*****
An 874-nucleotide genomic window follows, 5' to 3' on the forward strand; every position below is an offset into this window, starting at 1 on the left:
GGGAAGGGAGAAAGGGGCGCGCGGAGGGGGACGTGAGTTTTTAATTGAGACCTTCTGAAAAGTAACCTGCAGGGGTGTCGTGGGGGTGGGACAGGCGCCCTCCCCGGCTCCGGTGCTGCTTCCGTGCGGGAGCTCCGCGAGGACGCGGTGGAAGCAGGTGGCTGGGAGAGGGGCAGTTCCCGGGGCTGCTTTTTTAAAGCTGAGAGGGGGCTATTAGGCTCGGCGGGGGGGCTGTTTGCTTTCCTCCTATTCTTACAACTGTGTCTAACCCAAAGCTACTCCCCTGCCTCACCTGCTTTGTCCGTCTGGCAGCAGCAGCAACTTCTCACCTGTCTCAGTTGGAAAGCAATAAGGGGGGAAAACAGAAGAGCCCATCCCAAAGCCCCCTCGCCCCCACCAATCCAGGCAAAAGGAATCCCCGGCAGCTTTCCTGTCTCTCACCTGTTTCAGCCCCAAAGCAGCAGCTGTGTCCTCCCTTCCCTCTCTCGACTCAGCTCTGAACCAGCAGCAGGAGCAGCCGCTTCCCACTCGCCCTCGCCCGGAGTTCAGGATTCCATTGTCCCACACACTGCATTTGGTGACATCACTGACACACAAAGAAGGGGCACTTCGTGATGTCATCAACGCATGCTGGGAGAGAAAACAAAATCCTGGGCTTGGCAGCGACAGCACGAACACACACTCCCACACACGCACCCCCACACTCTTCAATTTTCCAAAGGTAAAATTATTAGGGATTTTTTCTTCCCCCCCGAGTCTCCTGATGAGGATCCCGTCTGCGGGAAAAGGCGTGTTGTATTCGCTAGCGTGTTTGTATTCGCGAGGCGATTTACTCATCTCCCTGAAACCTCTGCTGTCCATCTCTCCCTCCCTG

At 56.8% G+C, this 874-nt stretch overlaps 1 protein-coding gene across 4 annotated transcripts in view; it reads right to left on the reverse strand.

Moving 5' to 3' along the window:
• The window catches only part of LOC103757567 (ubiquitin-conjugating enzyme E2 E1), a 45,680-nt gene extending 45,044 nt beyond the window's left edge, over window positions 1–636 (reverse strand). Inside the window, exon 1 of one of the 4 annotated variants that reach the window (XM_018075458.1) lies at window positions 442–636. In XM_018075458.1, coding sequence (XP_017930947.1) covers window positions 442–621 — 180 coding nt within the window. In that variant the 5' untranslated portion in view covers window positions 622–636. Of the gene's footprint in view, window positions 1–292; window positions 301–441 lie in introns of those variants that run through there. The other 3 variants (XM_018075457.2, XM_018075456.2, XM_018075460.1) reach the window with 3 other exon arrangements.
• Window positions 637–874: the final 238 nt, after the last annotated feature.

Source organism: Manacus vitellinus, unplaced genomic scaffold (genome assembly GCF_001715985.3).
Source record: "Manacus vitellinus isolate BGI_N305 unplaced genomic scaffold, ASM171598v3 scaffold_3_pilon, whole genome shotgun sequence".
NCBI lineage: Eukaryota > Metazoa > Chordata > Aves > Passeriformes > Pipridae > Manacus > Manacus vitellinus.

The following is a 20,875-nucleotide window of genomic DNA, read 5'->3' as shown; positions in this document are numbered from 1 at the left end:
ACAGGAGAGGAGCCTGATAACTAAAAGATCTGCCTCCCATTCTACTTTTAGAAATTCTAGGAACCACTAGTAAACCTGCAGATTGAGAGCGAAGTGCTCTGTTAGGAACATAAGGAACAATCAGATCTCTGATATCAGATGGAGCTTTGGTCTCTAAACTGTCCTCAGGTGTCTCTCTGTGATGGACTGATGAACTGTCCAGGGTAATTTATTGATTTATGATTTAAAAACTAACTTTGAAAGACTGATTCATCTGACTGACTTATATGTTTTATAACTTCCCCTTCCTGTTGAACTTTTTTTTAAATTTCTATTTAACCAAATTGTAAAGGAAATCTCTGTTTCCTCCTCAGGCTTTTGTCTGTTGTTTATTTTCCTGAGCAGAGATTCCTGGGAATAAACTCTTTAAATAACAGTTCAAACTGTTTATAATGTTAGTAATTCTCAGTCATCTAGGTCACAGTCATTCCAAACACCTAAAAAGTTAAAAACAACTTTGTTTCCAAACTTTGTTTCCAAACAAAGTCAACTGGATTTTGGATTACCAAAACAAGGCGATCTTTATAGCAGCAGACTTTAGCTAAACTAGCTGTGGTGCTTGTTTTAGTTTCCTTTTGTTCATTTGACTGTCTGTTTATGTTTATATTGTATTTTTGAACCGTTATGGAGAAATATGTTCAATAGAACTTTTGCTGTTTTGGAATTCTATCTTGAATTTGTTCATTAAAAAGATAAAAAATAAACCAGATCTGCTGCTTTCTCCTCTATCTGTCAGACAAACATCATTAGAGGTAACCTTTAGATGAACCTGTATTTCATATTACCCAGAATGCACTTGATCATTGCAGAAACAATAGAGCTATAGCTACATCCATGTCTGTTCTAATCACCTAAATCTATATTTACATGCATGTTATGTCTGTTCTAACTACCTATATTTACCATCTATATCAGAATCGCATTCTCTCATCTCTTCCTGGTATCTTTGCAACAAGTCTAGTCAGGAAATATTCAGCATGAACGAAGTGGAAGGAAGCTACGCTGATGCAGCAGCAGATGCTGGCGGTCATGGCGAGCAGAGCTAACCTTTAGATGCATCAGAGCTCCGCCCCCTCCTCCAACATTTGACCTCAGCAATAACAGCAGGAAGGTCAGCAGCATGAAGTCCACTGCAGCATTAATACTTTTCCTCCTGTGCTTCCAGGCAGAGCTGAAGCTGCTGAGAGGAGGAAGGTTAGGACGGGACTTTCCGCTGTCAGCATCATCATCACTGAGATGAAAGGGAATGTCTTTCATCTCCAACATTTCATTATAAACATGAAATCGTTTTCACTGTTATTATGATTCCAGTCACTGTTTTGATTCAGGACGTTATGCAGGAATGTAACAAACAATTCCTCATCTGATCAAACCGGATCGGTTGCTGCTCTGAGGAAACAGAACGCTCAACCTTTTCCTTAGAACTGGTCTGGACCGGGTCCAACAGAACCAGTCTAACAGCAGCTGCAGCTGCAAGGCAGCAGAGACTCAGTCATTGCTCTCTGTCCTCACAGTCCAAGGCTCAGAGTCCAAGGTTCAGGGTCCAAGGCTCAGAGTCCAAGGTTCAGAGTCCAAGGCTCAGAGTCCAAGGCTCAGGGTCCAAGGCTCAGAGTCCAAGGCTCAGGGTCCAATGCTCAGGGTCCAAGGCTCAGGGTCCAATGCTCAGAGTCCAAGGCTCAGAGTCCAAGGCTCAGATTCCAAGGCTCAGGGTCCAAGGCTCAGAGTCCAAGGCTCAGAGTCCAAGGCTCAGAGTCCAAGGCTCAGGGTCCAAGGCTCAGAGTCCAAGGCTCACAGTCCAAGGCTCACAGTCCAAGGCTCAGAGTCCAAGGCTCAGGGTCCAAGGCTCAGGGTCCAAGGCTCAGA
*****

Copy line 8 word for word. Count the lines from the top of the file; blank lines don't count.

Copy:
Source record: "Manacus vitellinus isolate BGI_N305 unplaced genomic scaffold, ASM171598v3 scaffold_3_pilon, whole genome shotgun sequence".